New York, N.Y., October 4, 2018 - New York Candidate for Governor Mayor Miner today announced her plan to fix the Metropolitan Transportation Authority (MTA), focusing on:
- Responsible leadership – On day one, Miner will fire the chairman and every member of the MTA board. They will be replaced by people with expertise and without political interests.
- Reducing costs – Miner will fix the broken procurement process, move to a 10-year-capital plan and use performance management systems.
- Stabilizing revenues for the authority – Make good on promised investments. Implement congestion pricing after MTA proves fiscal responsibility.
“The transit system is in disrepair,” said Miner, who is running as an independent on the SAM (Serve America Movement line.) “The MTA, under Andrew Cuomo, has had an abysmal record when it comes to addressing problems that are plaguing New York City’s residents and commuters. New York’s transit system is vital to our ability to create a thriving, inclusive economy, and it is shameful that we have allowed it to decline.”
Miner’s transit plan calls for tracks, signals and stations need to be modernized and made dependable; increasing the subway on-time arrival rate from 58 percent to at least the 85 percent rate it enjoyed when Andrew Cuomo took over the system.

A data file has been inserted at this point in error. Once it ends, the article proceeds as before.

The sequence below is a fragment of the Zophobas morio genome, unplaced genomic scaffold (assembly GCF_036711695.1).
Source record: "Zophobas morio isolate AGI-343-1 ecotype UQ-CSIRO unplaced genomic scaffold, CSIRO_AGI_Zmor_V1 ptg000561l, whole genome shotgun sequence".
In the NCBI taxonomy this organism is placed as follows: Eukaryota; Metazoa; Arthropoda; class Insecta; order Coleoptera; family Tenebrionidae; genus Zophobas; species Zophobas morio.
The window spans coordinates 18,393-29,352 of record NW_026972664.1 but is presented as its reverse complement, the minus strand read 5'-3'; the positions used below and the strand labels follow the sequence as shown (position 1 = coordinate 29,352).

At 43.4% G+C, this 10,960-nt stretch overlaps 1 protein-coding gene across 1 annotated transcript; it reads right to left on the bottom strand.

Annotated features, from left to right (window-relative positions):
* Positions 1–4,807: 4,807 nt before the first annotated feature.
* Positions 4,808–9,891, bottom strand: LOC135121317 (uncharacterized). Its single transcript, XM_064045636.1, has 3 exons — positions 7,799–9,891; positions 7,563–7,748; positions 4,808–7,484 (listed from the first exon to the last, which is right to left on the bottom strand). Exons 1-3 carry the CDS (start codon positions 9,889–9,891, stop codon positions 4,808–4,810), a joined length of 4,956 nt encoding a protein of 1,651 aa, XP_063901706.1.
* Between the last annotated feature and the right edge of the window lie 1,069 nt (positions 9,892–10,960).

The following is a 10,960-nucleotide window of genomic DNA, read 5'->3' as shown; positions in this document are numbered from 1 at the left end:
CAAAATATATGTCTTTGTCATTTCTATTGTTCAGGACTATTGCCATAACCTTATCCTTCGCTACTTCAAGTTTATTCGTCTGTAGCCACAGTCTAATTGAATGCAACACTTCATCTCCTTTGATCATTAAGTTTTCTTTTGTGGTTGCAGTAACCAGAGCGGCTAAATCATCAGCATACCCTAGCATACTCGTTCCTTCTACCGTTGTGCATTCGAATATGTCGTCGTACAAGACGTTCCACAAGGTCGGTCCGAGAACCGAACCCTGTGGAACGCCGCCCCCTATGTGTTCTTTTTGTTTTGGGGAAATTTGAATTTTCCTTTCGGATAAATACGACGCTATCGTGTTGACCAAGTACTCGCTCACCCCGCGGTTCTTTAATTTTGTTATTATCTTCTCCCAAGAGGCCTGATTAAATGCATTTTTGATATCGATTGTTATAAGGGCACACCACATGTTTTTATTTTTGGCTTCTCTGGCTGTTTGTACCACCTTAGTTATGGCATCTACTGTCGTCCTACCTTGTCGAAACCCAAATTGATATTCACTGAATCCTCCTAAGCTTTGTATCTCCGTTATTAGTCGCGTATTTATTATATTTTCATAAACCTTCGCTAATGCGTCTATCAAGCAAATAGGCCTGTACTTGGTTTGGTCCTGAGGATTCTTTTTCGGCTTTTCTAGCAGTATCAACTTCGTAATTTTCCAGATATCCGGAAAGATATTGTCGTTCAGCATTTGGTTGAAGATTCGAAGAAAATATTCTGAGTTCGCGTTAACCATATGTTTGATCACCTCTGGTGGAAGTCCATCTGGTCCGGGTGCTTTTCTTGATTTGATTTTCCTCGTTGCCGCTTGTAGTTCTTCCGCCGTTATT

One year after the Governor declared a state of emergency for the transit system, the State has not delivered promised funds for improvments to the MTA and major incidents are on the rise, while on-time performance for capital projects and train arrivals are declining. Ridership on the subways and buses has decreased, each by over 2 percent. Instead, riders have opted for more reliable transit options like Uber and Lyft -- costing the MTA potential revenue and increasing traffic on our already congested streets.
The State’s failure to take action during a state of emergency is endemic to the Cuomo administration’s approach to the MTA. The state fell $300 million short of delivering state assistance committed for the 2010-2014 capital plan, and has only allocated $365 million of the $8.6 billion promised for the 2015-2019 plan.
“It is not a surprise me that Albany has turned its back on necessary infrastructure investments. They did the same things in Syracuse while I was mayor,” said Miner. “By attacking problems head-on, and taking an innovative approach to solving infrastructure problems on a tight budget, we were able to change the game there, and we will do the same with the MTA. As Governor, I will put an end to juvenile finger-pointing and hold the MTA accountable.”